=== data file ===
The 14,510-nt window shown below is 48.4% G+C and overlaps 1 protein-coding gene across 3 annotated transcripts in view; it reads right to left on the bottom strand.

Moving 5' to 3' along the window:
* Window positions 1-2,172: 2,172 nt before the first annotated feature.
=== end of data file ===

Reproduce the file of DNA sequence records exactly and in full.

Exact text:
The 14,510-nt window shown below is 48.4% G+C and overlaps 1 protein-coding gene across 3 annotated transcripts in view; it reads right to left on the bottom strand.

Moving 5' to 3' along the window:
* Window positions 1-2,172: 2,172 nt before the first annotated feature.